Part of the problem is that the zombies exist as a metaphor for far too many social issues, including racial intolerance, homophobia, ignorance of world affairs, terrorism, religious fanaticism, the electoral process, and family values. At a certain point, it becomes exhausting trying to figure out exactly what political point is being made. Another problem is that, so far as I can tell, most of the subplots would have been just fine without the presence of the zombie metaphor - it provides little apart from an excuse for relentless gore, which is so over the top that it surpasses humor and becomes monotonous. After it was over, I felt as if nothing of political or social relevance had been said, not even with the inclusion of obvious imagery and one-liners.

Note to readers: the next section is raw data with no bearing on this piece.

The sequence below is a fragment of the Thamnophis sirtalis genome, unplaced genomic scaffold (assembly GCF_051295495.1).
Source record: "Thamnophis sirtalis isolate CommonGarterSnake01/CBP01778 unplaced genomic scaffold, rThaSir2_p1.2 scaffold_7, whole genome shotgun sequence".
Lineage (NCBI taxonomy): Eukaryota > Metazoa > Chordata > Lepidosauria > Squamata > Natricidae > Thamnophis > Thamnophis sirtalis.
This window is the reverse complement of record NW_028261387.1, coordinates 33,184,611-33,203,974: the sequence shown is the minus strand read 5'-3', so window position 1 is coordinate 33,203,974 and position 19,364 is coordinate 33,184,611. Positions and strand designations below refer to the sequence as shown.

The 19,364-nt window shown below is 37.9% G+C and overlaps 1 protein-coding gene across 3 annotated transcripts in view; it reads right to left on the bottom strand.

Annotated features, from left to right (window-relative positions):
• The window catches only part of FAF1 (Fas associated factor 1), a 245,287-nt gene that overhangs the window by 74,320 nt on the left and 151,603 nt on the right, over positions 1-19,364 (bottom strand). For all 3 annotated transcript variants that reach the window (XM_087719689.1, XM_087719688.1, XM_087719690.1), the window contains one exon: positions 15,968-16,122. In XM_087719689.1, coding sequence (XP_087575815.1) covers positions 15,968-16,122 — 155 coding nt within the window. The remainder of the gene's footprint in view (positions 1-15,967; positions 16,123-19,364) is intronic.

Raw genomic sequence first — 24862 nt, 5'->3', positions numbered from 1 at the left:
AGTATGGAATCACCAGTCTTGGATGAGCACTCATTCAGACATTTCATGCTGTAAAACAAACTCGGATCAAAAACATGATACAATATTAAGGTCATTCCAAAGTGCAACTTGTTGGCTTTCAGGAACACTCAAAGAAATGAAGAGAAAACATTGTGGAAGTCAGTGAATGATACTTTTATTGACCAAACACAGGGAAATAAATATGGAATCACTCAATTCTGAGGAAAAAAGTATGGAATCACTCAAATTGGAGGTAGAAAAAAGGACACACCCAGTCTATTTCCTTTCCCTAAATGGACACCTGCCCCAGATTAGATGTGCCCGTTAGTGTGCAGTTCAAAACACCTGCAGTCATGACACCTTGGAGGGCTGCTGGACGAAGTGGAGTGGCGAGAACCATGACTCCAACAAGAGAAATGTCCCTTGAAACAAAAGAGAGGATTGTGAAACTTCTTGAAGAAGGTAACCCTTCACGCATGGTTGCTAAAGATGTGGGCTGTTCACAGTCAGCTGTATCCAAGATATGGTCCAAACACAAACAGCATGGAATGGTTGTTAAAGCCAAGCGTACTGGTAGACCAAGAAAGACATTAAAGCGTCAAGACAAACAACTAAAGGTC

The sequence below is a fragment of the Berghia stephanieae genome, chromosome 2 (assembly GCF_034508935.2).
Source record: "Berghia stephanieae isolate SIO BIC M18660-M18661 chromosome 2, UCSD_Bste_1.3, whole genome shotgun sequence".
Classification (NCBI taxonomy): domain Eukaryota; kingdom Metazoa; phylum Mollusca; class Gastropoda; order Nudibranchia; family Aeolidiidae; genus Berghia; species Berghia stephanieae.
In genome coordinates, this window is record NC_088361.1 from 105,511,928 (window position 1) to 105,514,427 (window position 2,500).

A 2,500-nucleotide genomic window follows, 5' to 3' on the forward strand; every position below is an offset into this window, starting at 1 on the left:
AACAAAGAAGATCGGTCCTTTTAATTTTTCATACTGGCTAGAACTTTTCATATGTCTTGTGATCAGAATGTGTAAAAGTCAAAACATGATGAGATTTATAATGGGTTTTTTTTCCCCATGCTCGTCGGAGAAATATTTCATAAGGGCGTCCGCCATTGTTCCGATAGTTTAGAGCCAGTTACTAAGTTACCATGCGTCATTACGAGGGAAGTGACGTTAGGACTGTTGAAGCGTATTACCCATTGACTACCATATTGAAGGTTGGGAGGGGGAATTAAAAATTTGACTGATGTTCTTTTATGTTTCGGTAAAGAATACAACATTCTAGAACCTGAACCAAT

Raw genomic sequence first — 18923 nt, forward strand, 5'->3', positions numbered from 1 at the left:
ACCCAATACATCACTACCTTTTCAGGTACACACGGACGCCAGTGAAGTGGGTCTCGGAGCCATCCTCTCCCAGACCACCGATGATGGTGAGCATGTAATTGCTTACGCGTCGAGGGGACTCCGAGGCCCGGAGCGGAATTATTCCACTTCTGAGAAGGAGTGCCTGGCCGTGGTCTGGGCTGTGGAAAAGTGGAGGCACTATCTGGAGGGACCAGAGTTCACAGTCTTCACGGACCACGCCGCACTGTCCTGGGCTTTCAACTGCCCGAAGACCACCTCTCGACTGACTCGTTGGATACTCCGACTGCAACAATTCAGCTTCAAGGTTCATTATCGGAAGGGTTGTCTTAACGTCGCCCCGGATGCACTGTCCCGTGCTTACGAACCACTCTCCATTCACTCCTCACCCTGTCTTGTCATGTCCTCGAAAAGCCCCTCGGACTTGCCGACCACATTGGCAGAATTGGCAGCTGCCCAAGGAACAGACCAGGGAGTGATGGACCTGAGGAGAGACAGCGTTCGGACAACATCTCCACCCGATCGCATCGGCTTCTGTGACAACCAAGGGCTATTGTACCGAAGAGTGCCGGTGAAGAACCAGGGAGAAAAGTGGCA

The setting is a small community called Port Gamble, located on an island off the coast of Washington State.